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Hillary Clinton Wins Arizona; Bernie Sanders Takes Utah, Idaho

Hillary Clinton Wins Arizona; Bernie Sanders Takes Utah, Idaho

Clinton and Sanders

The former secretary of state wins Tuesday's biggest contest, while the Vermont senator tops the Utah and Idaho caucuses.

True

Hillary Clinton has won the Democratic primary in Arizona, NBC News and the Associated Press report, while Vermont Sen. Bernie Sanders has prevailed in the Utah and Idaho caucuses.

In Arizona, Clinton was declared the winner about 8:30 p.m. Pacific time. The latest vote totals, with 77 percent of precincts reporting, show Clinton has 59 percent of the vote and Sanders with 37 percent. Arizona's 75 delegates to the nominating convention are awarded proportionally. AP shows Clinton with 41 delegates so far and Sanders with 20.

About two hours later, Utah was called for Sanders. With 23 percent of precincts reporting, Sanders leads Clinton 75 percent to 24 percent. Utah's 33 delegates are also awarded on a proportional basis; AP shows Sanders with 18 so far and Clinton with five.

Sanders was declared Idaho's winner about 11:30 p.m. Pacific. With all the votes in, Sanders has 79 percent, Clinton 22 percent, according to AP. He has 17 of the state's 23 delegates, Clinton five.

Sanders won more delegates than Clinton Tuesday but still trails her in both pledged delegates, who are apportioned via primaries and caucuses, and superdelegates, who are elected officials and other party leaders who can support the candidate of their choice regardless of primary results. AP's latest count has Clinton with 1,681 total delegates, Sanders with 925. To win the nomination, a candidate needs 2,383.

Clinton was speaking in Seattle when she learned of her Arizona victory. In her speech, she focused on the likely Republican nominee for president, Donald Trump, and denounced his rhetroic in the wake of today's terrorist attacks in Brussels, Belgium. Trump had endorsed torture for terrorism suspects and once again called for barring Muslims from entering the U.S. Fellow Republican hopeful Ted Cruz called for increased police patrols of Muslim neighborhoods in the U.S.

"What we saw happen today in Brussels reminds us of how high the stakes are," she said, according to The Hill. "We live in a complex and dangerous world and we need a commander in chief that can provide leadership that is strong, smart, and above all, steady, to take on these threats."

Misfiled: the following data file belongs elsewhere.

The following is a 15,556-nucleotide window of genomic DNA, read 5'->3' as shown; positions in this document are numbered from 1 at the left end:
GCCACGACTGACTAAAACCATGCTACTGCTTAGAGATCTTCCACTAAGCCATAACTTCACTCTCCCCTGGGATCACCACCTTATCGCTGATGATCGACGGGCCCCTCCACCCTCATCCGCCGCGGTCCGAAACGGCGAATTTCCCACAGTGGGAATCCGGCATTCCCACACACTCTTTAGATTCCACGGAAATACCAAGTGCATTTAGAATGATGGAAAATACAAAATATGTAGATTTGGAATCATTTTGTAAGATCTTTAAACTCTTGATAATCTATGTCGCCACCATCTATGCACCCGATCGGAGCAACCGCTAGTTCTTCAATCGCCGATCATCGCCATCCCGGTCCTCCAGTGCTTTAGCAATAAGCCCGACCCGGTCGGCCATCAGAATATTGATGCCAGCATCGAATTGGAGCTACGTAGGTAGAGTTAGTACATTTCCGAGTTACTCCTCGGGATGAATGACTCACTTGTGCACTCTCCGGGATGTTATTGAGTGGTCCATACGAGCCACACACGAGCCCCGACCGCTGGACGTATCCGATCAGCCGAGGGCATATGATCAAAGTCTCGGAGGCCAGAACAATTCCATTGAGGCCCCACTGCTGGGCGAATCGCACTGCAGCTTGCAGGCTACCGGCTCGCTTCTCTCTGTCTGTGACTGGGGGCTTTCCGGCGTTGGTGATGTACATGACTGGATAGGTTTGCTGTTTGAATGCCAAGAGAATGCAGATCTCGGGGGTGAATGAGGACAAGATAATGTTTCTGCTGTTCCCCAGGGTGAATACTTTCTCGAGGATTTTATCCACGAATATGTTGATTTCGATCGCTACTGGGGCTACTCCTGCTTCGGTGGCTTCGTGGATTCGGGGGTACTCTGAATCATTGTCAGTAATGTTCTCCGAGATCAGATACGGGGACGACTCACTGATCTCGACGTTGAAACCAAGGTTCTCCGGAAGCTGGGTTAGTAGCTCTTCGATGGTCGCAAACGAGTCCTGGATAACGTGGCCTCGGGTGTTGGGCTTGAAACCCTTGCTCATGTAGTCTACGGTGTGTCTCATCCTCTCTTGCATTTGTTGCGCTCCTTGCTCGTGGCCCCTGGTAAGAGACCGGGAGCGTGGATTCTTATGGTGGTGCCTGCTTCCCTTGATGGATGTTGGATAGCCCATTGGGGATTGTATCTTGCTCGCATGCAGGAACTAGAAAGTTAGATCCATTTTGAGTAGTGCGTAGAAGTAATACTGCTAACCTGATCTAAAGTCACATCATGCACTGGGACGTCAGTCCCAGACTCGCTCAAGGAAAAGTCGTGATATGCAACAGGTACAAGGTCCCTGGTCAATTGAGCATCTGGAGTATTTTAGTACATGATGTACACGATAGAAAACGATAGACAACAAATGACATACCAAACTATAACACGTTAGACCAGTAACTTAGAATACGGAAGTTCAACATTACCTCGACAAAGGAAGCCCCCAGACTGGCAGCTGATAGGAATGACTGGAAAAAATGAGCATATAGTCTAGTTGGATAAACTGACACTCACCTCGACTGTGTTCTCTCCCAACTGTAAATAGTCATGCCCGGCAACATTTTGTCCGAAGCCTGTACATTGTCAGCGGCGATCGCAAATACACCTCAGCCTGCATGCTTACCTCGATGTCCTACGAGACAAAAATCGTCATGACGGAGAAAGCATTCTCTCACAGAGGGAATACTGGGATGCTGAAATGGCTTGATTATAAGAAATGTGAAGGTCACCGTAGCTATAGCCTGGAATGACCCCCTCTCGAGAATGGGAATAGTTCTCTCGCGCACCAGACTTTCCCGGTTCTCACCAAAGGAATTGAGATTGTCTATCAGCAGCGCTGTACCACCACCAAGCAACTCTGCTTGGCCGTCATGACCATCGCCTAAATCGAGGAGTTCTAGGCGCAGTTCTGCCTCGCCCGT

"In the face of terror, America doesn't panic," Clinton continued. "We don't build walls or turn our backs on our allies, we can't throw out everything we know about what works and what doesn't and start torturing people. What Donald Trump, Ted Cruz, and others are suggesting is not only wrong, it's dangerous. It will not keep us safe -- this is a time for America to lead, not cower."

Sanders, speaking in San Diego, indicated he's in the race to stay, The Hill reports. He touted the fact that his campaign has relied on small donors, showing it's possible to be a viable candidate "without begging billionaires for their money." He also took Clinton to task for making well-paid speeches to Wall Street firms; he has called on her to release transcipts, which she has declined to do.

She has "given speeches on Wall Street for $225,000 a speech," Sanders said. "Now, what I have said is that if you're going to get paid $225,000 a speech, it must be an extraordinarily brilliant speech. It must be a speech that could transform our world. It must be a speech written in Shakespearean prose. So I think, given what a great speech it must have been, let's release that speech to the American people."

Watch both candidates' speeches below.

This story is developing. Check back for updates.

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